Month: January 2009

The Art of Meditation

The art of meditation has been practiced for thousands of years. It began as a devotional practice commonly associated with monks, priests, mystics, and other practitioners of spiritual disciplines. The meditative state has been described as one of perfect stillness: the silence of body, speech, and mind. The systematic practice of meditation enables one to go within and uncover that hidden center of the one Life, which is the divine birthright of every human being. Today information on meditation is widely disseminated and can be practiced by anyone who desires to find inner peace and happiness.

The Need for Meditation

The pace of life in modern industrialized and post-industrialized societies has become increasingly demanding and hectic. Sweeping technological changes continue to alter the way we live our lives. The pervasiveness of the modern media makes us susceptible to sensory overload by its relentless bombardment of news, entertainment, and information. Health practitioners are reporting increased levels of mental and emotional stress, even in young children. As the pressures of our world intensify, many people are turning to the practice of meditation as a means of leading a calmer life, achieving greater clarity of mind, and coming into touch with the spiritual core of their being.

In this search for inner peace, we must not lose sight of the fact that it is an inner journey. Just as the ocean contains quiet depths untouched by surface agitation, so does every human heart. The state of our emotions often resembles the churning of the ocean’s surface: we feel as though we are being swept along by waves of anxiety, fear, restlessness, and anger. Against those powerful forces, we may feel as helpless as a branch being tossed by the waves. Our inability to empty our mind of worries and concerns creates further levels of stress. Through meditation we can learn to experience inner peace, even though our outer environment may be chaotic or stressful. In the depths of the human heart wherein lies our true Self, abide perfect stillness, peace, and beauty. Meditation is the means that takes us from the surface of life to its depths.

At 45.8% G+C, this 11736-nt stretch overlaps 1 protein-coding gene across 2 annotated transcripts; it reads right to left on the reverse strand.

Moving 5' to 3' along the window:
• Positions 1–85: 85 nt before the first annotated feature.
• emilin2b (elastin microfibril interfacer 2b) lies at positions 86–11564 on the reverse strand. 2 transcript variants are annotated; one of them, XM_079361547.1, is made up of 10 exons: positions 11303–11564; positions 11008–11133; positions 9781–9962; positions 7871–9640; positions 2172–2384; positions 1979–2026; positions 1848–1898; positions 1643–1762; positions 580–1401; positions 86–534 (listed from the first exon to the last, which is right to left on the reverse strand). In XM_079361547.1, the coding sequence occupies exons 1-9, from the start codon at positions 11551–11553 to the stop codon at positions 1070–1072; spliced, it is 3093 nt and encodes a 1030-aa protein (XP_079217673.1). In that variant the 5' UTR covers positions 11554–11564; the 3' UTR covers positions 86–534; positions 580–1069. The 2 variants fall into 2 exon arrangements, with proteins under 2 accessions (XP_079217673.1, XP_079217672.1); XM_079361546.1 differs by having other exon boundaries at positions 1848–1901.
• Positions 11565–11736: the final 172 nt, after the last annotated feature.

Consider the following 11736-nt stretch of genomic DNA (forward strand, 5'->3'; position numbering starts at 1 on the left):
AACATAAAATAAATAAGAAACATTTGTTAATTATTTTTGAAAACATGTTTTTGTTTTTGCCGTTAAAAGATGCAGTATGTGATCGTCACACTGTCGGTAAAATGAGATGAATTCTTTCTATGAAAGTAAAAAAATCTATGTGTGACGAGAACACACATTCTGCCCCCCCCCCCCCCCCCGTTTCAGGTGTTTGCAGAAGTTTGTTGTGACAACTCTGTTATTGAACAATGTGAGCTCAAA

Types of Meditation

Over the centuries, many forms of meditation have been developed. Some aim at emptying the mind of all thoughts and thought processes. Others recommend concentrating upon a quote from Scripture or an uplifting aphorism taken from a spiritual book. Some methods make use of creative visualization, while still others involve verbal chanting or the silent recitation of mantras. Another technique is to reflect upon certain qualities that we would like to realize in our own life such as patience, compassion, or non-attachment.

Preliminary Guidelines

Although styles of meditation differ, there are some basic guidelines that should be observed. The following preparatory steps are fairly common to all traditional forms of meditation:

Find a suitable time of day when you can meditate without being interrupted. It is preferable to meditate at the same time each day to establish a rhythm. Early mornings are recommended.

You will have better results if you practice meditation on an empty stomach. Trying to meditate after eating a meal is not an efficient use of your energies.

Sit comfortably in a chair with your eyes closed or half-closed. You should not slouch in the chair but keep your back erect.

Take a few moments to relax your body and release any tension that you may observe, such as in the arms, legs, or the neck. Taking a few slow, deep breaths is helpful. Remain alert.

Slowly withdraw your attention from the outer world of sounds, sights, and other sensory stimuli. You are turning from the outer to the inner.

Meditation on the Breath

An exercise that is helpful for beginning students is watching the movement of the breath. After following the preliminary steps outlined above, turn your attention to observing the flow of your breath. Let it flow naturally without counting or trying to alter it in any way. If your attention should drift, gently bring it back. Sit quietly and continue observing the rhythm of the in-breath followed by the out-breath. Do this for 5 minutes. After a week’s practice, you can try increasing the time to 10 or 15 minutes. It sounds simple but you will be surprised how easy it is for the mind to throw up thoughts or get distracted from the task at hand. Each time you notice that the mind has wandered off, gently bring it back to watching the breath. This is a very effective way of training the mind to stay focused on one task. After you become proficient with this exercise, you may want to proceed to more difficult forms of meditation.

Kandi Phillips
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